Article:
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Standardized Tests, exams designed to objectively measure the academic aptitude of students from varying social backgrounds and with different educational experience. Students in the United States take standardized tests in elementary school, in high school, and at the undergraduate and graduate levels of higher education. Most standardized tests are administered through the Educational Testing Service (ETS) or the American College Testing (ACT) Program. Educational institutions use the results of standardized tests to evaluate a student s academic performance, as well as to assess a high school or college students potential for undertaking an undergraduate or graduate degree program.
More than 100 million tests are administered each year in the United States (Standardized). In 1900 a consortium of prestigious East Coast colleges and universities known as Ivy League schools formed the College Entrance Examination Board, or College Board. The College Board was designed to address the concerns of students who were required to take different entrance examinations for each college or university they applied to. In 1901, Carl Brigham, a psychology professor at Princeton University and supporter of intelligence quotient (IQ) tests, devised a standardized entrance exam for the College Board called the Scholastic Aptitude Test (SAT). The SAT enabled students to take a single entrance exam when applying for admission to several different schools (Lemann 19 - 21) Americans have been growing increasingly concerned with the quality of the nation s public schools since 1983. That year, the Education Department released a report, A Nation at Risk, which found U.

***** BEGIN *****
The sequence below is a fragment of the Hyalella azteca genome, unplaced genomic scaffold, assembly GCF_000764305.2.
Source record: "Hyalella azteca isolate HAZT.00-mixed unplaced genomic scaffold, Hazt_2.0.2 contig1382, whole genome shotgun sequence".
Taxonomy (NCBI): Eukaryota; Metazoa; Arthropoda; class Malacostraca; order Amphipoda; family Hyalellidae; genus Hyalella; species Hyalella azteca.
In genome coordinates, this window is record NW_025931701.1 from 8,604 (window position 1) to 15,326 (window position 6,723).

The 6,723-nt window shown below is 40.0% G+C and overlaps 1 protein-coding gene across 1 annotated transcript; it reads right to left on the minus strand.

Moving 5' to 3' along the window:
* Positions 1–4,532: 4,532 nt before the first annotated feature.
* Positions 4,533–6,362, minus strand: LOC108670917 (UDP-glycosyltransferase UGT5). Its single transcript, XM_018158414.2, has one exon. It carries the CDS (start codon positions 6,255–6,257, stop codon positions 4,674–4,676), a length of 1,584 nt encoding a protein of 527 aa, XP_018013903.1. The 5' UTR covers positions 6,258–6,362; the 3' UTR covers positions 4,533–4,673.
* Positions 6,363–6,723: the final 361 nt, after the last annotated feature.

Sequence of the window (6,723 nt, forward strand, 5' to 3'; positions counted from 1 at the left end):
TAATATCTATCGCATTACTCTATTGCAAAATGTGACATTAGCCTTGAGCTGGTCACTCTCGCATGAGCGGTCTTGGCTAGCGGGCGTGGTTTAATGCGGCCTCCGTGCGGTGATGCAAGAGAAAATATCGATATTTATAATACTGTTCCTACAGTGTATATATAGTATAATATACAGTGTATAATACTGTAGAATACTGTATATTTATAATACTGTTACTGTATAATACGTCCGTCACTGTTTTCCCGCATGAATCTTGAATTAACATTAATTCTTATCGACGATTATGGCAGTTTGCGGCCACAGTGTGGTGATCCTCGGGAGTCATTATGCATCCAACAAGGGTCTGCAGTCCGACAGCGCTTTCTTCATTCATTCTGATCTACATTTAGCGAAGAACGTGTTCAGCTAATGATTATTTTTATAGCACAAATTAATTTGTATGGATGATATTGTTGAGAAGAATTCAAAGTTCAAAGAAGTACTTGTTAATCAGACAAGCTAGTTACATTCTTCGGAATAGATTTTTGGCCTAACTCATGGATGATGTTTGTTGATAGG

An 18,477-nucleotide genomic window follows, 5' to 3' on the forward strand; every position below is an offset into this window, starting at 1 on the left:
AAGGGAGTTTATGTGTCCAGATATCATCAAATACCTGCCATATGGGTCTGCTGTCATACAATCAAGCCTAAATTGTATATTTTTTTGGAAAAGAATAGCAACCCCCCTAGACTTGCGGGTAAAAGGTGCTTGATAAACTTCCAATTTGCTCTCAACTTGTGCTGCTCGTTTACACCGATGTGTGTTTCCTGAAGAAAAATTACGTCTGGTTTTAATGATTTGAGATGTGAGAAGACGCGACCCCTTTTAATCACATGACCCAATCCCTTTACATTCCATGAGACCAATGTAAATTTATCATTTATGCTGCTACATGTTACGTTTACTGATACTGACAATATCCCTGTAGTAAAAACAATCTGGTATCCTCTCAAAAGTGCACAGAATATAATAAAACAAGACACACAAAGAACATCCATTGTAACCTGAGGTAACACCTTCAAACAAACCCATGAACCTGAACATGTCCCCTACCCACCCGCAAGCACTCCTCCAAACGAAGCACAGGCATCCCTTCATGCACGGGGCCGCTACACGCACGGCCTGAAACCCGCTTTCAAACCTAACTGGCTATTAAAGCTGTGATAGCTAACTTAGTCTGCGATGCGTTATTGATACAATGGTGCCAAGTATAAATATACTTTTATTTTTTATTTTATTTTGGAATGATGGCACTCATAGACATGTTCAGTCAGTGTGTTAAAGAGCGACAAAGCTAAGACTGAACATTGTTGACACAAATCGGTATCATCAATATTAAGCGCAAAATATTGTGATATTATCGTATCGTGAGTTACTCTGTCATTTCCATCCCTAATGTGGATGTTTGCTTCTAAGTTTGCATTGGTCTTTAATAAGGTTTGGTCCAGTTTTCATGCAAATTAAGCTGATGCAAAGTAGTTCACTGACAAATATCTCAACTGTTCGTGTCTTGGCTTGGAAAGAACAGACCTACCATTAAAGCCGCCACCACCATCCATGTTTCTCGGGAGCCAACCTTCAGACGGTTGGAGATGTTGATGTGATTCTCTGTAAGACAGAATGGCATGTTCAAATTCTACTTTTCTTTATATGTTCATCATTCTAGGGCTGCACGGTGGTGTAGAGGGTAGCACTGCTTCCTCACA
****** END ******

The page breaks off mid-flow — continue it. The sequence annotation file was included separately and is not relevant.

S. students to be significantly less able than their counterparts in Japan and other industrialized nations. Many students, the report stated, were not learning the basic reading and math skills they needed to become productive members of society; a problem, the report s writers warned, that threatens our very future as a nation (Lemann 97). Some critics claim that the emphasis on high-test scores encourages schools to teach only the material likely to be covered in the tests rather than provide a comprehensive education. Yet a student s thinking and analytical skills are at least as valuable as his or her ability to retain specific facts. Every hour that teachers feel compelled to try to raise test scores is an hour not spent helping kids become critical, creative, curious thinkers, says Alfie Kohn, author of The Schools Our Children Deserve (74).
Furthermore, an increasing number of states are still developing specific academic standards and are administering high-stakes tests to assess student adherence to those standards. In 2000, every public school student in the U. S. will likely take at least one standardized test, according to the AFT. Yet standards and tests continue to evolve (Hillard 294).
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